In what is being called a game-changing decision, a federal court has ruled that a drug or device maker remains liable under the False Claims Act even when a pharmacy or hospital was unaware that a kickback was made to a doctor to induce the sale of a product for which reimbursement was sought from Medicare and Medicaid.
The ruling, which was issued last week by U.S. Court of Appeals for the First Circuit, has the potential to alter the outcome of countless whistleblower lawsuits that were filed against drug and device makers defending kickback charges, according to lawyers who have reviewed the decision (you can read the ruling here).
Other courts, for instance, have previously ruled that the False Claims Act could not have been violated if a pharmacy does not know that a prescription was only written because a drugmaker gave a kickback to a doctor. Whistleblowers have argued, however, that a violation occurs once reimbursement is sought from Medicaid or Medicare.
One recent example involved a whistleblower lawsuit brought by former Pfizer (PFE) Executive Peter Rost, who charged the drugmaker with marketing the Genotropin human growth hormone for unapproved uses. Last fall, a U.S. District Court Judge in Boston ruled against him, in part, because a pharmacist could not have known that a doctor wrote a prescription due to a kickback from a drugmaker (read here). He plans to appeal.
"This means that you can't play games and use somebody indirectly to accomplish the dirty work for you and get away with avoiding a false claims," says Stephen Sheller, an attorney in Philadelphia who represents whistleblowers. "You can't just simply pay off a doctor to write scrips and then when the pharmacy fills it, Medicaid and Medicare can't recover."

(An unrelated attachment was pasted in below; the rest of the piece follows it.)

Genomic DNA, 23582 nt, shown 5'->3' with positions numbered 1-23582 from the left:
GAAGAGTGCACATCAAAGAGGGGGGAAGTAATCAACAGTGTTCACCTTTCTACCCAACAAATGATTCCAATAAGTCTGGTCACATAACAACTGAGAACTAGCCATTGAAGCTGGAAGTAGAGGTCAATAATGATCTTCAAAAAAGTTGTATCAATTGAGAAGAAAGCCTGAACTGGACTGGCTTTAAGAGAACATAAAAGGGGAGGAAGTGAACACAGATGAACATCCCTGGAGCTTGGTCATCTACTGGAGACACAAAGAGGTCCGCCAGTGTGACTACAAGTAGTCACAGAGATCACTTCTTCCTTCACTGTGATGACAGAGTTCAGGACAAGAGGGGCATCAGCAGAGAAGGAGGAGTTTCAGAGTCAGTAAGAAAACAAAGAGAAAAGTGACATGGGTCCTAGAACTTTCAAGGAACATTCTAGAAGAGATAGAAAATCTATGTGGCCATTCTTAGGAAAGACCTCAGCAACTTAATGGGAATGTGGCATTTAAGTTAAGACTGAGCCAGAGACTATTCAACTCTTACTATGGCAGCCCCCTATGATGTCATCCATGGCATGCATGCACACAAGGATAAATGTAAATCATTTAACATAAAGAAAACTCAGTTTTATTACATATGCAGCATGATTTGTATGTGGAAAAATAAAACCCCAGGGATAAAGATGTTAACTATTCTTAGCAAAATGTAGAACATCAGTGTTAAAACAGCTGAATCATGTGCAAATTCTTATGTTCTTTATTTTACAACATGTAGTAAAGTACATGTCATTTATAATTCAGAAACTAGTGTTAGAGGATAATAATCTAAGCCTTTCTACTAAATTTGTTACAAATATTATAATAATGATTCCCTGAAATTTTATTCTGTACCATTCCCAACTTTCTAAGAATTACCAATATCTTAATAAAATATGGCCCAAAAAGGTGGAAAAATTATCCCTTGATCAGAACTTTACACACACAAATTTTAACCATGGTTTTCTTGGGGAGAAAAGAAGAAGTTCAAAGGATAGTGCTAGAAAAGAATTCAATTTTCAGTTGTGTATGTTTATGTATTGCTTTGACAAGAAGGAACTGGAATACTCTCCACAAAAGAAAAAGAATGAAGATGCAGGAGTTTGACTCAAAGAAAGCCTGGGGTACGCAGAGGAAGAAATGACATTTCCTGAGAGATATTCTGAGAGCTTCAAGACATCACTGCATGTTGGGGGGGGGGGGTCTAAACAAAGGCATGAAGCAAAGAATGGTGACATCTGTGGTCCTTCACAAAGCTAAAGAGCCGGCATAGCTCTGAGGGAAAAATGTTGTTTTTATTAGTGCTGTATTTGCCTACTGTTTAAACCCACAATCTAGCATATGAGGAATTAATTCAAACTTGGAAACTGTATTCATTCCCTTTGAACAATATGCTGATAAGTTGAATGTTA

Adds Jeb White of Nolan & Auerbach, which has also brought whistleblower, or qui tam, lawsuits against the pharmaceutical industry: "This decision is a game-changer, for it rejects a lot of the judicially-created obstacles for legitimate FCA cases."
In the case that prompted the latest ruling, a regional manager for Blackstone Medical filed a whistleblower lawsuit charging the device maker with paying kickbacks in the form of consulting agreements, research grants and other inducements, such as travel, in order to use its spinal surgical devices. Hospitals then sought reimbursement from Medicare and Medicaid (read the lawsuit).
In explaining its decision, the court dispensed with Blackstone's arguments by noting that none of the cases cited by the device maker "addressed the possibility of imposing FCA liability on a defendant who had caused another entity to present a materially false or fraudulent claim for payment to the government." Blackstone argued that "no court has held that a hospital's truthful certification" can be rendered false "by the acts of an unrelated third party somewhere in the supply chain."
The appeals court also noted that an earlier ruling by U.S. District Court in Boston "concluded its analysis with the statement that ‘the Amended Complaint contains no allegations that the hospitals themselves received kickbacks, or that they knew or should have known about the kickbacks received by the doctors.' " The appeals court then promptly disagreed.
"When the defendant in an FCA action is a non-submitting entity, the question is whether that entity knowingly caused the submission of either a false or fraudulent claim or false records or statements to get such a claim paid. The statute makes no distinction between how non-submitting and submitting entities may render the underlying claim or statements false or fraudulent…(in previous rulings) We have made clear that unlawful acts by non-submitting entities may give rise to a false or fraudulent claim even if the claim is submitted by an innocent party."
The appeals court continued by noting that Blackstone argued that "only persons who knowingly submit or cause the submission of a false or fraudulent claim can be held liable for violating the FCA. (But) the term 'causes' is hardly boundless; it has been richly developed as a constraint in various areas of the law."
"The device maker was saying ‘they can't hold us responsible because the hospital believed it was doing the right thing and had no knowledge," says Sheller. "They thought they would get away with it as long as it was an indirect kickback. What's pretty clear is they better stop bribing doctors."